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Document Details :

Title: Demanding a Religious Place
Subtitle: Three Female Christian Visionaries in the Middle East
Author(s): JANSEN, Willy
Journal: Journal of Eastern Christian Studies
Volume: 63    Issue: 3-4   Date: 2011   
Pages: 311-332
DOI: 10.2143/JECS.63.3.2149624

Abstract :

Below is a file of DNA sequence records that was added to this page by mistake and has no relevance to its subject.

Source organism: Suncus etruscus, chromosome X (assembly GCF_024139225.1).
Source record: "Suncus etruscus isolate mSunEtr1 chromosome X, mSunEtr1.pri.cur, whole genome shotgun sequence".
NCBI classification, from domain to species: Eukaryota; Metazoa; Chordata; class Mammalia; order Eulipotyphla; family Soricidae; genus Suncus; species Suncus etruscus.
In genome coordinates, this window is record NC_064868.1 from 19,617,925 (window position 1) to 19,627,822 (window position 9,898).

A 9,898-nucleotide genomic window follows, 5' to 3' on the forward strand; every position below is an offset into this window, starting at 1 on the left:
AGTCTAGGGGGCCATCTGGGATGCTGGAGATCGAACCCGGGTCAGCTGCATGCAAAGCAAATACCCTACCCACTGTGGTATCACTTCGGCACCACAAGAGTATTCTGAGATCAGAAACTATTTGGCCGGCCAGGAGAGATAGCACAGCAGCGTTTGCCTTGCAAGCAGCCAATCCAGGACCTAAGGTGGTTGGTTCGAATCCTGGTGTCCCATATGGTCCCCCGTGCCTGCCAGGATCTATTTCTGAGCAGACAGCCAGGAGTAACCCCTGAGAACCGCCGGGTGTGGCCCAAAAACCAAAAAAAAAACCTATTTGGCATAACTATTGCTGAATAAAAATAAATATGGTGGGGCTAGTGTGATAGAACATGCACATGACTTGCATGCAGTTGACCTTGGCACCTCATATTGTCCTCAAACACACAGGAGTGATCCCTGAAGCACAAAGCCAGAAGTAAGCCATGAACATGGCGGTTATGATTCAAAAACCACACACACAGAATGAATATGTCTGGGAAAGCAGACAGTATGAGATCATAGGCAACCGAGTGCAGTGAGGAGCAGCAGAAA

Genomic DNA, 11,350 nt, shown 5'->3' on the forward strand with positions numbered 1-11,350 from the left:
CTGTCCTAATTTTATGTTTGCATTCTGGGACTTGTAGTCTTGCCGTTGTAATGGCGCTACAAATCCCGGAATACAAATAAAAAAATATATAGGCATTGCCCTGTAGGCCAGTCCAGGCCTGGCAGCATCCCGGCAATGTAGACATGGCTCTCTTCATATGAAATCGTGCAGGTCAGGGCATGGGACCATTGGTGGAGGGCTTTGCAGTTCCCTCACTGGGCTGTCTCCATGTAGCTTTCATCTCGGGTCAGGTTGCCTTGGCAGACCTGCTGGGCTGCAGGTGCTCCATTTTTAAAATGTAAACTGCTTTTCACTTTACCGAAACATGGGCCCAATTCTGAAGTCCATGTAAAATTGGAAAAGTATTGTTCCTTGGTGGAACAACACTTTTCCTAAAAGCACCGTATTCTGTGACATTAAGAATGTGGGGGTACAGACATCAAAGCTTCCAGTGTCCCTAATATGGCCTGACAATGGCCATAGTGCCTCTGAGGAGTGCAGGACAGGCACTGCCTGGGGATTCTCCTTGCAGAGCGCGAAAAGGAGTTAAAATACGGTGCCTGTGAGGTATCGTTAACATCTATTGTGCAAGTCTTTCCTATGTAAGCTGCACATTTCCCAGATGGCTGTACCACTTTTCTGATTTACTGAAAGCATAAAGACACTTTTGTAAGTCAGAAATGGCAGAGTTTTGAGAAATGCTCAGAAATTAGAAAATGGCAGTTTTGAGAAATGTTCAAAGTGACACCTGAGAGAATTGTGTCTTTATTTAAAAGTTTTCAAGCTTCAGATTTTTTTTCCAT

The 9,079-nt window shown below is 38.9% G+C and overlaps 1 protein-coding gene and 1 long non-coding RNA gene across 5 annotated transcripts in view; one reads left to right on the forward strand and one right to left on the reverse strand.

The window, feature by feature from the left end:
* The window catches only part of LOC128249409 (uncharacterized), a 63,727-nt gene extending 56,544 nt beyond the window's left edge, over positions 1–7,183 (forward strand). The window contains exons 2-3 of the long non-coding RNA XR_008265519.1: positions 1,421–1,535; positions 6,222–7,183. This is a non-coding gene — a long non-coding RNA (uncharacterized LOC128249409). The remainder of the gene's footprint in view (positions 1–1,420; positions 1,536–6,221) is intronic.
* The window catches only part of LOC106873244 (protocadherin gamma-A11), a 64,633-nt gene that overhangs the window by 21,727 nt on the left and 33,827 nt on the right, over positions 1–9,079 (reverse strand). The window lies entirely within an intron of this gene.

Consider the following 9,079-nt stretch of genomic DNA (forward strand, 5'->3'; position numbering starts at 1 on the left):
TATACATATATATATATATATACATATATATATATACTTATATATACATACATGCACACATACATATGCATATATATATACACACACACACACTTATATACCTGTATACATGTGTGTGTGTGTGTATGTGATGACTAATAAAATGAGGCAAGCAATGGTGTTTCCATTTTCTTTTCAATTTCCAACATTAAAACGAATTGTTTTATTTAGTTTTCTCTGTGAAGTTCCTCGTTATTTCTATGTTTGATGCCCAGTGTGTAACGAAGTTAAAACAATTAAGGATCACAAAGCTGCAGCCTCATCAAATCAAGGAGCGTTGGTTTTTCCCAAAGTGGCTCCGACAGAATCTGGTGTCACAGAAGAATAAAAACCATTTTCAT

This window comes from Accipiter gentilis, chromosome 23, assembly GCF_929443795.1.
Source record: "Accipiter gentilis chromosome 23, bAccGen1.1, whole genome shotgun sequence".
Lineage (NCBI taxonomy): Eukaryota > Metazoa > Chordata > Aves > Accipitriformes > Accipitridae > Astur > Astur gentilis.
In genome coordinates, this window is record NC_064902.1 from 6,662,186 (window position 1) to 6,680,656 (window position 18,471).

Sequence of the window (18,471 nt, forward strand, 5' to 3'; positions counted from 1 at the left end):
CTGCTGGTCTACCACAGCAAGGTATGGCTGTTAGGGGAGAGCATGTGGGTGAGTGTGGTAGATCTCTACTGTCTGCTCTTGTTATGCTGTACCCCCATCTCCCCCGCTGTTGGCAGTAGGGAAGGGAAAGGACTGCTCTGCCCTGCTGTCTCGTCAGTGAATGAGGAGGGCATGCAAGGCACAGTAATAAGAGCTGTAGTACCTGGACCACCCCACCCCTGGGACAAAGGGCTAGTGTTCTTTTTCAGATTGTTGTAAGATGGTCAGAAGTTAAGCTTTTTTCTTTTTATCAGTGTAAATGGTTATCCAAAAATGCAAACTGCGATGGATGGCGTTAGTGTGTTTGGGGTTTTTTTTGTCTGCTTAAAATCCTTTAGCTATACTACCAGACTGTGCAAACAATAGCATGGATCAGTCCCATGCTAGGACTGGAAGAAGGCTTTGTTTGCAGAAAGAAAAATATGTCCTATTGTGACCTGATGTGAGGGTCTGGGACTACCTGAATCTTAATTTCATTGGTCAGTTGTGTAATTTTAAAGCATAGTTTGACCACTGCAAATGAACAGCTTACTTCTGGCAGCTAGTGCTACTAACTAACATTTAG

Recently, a number of scholars have attempted to bring to light the forgotten and neglected history of religious Christian women in the Middle East. For this paper I will review this literature and compare the life stories of three female mystics in order to understand whether and how these women challenged the contemporary religious hierarchy, the authorities and the gender structures by demanding a space for women using a visionary discourse. Both the particularities and the commonalities of the three lives will be analyzed, in particular how they created space for women by the foundation or strengthening of religious orders. The mystics discussed are the Roman Catholic Sister Marie-Alphonsine (1843-1927), who founded the Congregation of the Sisters of the Rosary in Jerusalem after visions of Mary instructing her to do so, the Maronite Hindiyya ‘Ujaimi (1720-1798) who during episodes of ecstasy communicated directly with Christ, was blessed with his stigmata and felt called to form the Order of the Sacred Heart on Mount Lebanon, and Boutrosiya Shabaq al-Rayes (1832-1914), better known as Saint Rafqa. The latter also asserted her autonomy by refusing to marry and followed a vision when choosing which order to join. It is argued that their life histories show a remarkable agency of women in the religious domain, despite their use of different strategies. Most important among these were their strategic use of religious connections - also across denominational lines – and of mystic experiences through which they could redefine their gender, national and religious identities.